Changing Prevalence of Potential Mediators of Aminoquinoline, Antifolate, and Artemisinin Resistance Across Uganda.
Natural Sciences and Mathematics
The Journal of Infectious Diseases
BACKGROUND: In Uganda, artemether-lumefantrine is recommended for malaria treatment and sulfadoxine-pyrimethamine for chemoprevention during pregnancy, but drug resistance may limit efficacies.
METHODS: Genetic polymorphisms associated with sensitivities to key drugs were characterized in samples collected from 16 sites across Uganda in 2018 and 2019 by ligase detection reaction fluorescent microsphere, molecular inversion probe, dideoxy sequencing, and quantitative polymerase chain reaction assays.
RESULTS: Considering transporter polymorphisms associated with resistance to aminoquinolines, the prevalence of Plasmodium falciparum chloroquine resistance transporter (PfCRT) 76T decreased, but varied markedly between sites (0-46% in 2018; 0-23% in 2019); additional PfCRT polymorphisms and plasmepsin-2/3 amplifications associated elsewhere with resistance to piperaquine were not seen. For P. falciparum multidrug resistance protein 1, in 2019 the 86Y mutation was absent at all sites, the 1246Y mutation had prevalence ≤20% at 14 of 16 sites, and gene amplification was not seen. Considering mutations associated with high-level sulfadoxine-pyrimethamine resistance, prevalences of P. falciparum dihydrofolate reductase 164L (up to 80%) and dihydropteroate synthase 581G (up to 67%) were high at multiple sites. Considering P. falciparum kelch protein propeller domain mutations associated with artemisinin delayed clearance, prevalence of the 469Y and 675V mutations has increased at multiple sites in northern Uganda (up to 23% and 41%, respectively).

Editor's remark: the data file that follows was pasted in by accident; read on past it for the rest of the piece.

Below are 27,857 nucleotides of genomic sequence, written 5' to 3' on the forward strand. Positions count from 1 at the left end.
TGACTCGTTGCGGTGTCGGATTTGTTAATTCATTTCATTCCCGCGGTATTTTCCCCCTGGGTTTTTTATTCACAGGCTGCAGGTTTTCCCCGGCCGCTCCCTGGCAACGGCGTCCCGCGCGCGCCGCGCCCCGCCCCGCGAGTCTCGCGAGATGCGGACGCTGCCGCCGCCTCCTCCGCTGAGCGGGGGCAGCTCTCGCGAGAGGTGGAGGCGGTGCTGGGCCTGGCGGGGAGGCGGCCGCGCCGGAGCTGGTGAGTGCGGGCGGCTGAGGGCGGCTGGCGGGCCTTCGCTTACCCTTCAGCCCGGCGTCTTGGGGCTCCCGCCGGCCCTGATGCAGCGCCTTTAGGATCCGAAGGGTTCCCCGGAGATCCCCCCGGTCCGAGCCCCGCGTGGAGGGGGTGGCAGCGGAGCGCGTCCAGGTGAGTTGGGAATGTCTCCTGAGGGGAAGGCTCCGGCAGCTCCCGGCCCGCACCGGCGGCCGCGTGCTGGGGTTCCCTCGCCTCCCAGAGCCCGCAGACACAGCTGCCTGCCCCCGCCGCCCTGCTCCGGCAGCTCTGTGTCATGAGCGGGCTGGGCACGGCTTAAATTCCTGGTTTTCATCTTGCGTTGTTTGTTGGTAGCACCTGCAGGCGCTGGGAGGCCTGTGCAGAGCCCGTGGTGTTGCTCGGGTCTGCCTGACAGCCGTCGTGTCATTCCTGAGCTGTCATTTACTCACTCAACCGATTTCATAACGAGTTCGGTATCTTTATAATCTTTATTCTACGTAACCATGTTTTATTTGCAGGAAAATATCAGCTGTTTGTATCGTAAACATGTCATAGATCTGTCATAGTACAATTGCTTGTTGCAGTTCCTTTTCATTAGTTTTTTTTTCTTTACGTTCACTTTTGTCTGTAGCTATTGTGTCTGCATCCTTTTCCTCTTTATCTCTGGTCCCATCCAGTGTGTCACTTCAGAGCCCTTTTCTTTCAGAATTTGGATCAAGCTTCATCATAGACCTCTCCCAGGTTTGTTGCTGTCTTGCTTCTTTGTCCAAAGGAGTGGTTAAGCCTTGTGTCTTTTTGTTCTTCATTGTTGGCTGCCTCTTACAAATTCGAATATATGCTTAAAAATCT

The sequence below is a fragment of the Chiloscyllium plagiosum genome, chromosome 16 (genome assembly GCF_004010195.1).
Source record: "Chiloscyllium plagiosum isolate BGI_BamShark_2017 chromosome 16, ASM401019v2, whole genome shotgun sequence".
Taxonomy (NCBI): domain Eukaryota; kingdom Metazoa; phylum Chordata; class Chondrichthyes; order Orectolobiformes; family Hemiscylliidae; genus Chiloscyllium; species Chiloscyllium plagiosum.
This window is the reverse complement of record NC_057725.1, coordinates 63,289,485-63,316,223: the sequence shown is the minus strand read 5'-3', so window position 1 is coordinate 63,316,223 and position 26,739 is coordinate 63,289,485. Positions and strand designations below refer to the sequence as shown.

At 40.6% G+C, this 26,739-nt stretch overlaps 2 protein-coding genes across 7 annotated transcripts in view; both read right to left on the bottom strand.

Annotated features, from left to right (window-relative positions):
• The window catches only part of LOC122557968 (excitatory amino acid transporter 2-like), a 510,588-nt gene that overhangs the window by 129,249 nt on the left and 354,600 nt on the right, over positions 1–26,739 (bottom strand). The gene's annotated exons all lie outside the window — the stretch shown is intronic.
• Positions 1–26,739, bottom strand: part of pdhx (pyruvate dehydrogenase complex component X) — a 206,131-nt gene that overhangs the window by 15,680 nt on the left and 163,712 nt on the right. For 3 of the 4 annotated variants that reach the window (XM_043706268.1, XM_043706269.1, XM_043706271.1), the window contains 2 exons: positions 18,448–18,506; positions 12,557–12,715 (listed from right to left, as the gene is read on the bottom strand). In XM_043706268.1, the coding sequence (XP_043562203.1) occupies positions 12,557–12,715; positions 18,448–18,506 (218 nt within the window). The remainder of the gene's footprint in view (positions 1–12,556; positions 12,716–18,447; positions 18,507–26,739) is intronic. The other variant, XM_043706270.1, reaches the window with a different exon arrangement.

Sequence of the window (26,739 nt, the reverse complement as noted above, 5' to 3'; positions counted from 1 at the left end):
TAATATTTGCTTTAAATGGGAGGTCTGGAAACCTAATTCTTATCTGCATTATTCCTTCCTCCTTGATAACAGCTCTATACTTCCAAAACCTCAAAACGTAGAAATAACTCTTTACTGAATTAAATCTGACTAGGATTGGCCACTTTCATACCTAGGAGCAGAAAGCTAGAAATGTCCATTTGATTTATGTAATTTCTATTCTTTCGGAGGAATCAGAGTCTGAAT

CONCLUSIONS: We demonstrate concerning spread of mutations that may limit efficacies of key antimalarial drugs.
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